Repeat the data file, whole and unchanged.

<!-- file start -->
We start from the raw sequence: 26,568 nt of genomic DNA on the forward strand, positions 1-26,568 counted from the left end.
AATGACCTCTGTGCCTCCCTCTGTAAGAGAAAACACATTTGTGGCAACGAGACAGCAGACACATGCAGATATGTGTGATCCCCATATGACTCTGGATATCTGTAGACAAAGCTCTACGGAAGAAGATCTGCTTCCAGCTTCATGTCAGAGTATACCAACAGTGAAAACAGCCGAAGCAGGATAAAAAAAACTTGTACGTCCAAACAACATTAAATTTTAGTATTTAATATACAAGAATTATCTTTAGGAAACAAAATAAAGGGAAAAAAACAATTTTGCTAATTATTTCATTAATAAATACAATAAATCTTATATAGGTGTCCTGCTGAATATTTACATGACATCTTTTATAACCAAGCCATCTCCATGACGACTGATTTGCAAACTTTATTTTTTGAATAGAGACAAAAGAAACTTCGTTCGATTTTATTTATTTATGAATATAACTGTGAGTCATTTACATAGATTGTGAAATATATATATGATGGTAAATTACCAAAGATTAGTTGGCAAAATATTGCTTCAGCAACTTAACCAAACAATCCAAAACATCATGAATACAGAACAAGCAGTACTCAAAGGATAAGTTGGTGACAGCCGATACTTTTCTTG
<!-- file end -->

We start from the raw sequence: 26,568 nt of genomic DNA on the forward strand, positions 1-26,568 counted from the left end.
AATGACCTCTGTGCCTCCCTCTGTAAGAGAAAACACATTTGTGGCAACGAGACAGCAGACACATGCAGATATGTGTGATCCCCATATGACTCTGGATATCTGTAGACAAAGCTCTACGGAAGAAGATCTGCTTCCAGCTTCATGTCAGAGTATACCAACAGTGAAAACAGCCGAAGCAGGATAAAAAAAACTTGTACGTCCAAACAACATTAAATTTTAGTATTTAATATACAAGAATTATCTTTAGGAAACAAAATAAAGGGAAAAAAACAATTTTGCTAATTATTTCATTAATAAATACAATAAATCTTATATAGGTGTCCTGCTGAATATTTACATGACATCTTTTATAACCAAGCCATCTCCATGACGACTGATTTGCAAACTTTATTTTTTGAATAGAGACAAAAGAAACTTCGTTCGATTTTATTTATTTATGAATATAACTGTGAGTCATTTACATAGATTGTGAAATATATATATGATGGTAAATTACCAAAGATTAGTTGGCAAAATATTGCTTCAGCAACTTAACCAAACAATCCAAAACATCATGAATACAGAACAAGCAGTACTCAAAGGATAAGTTGGTGACAGCCGATACTTTTCTTG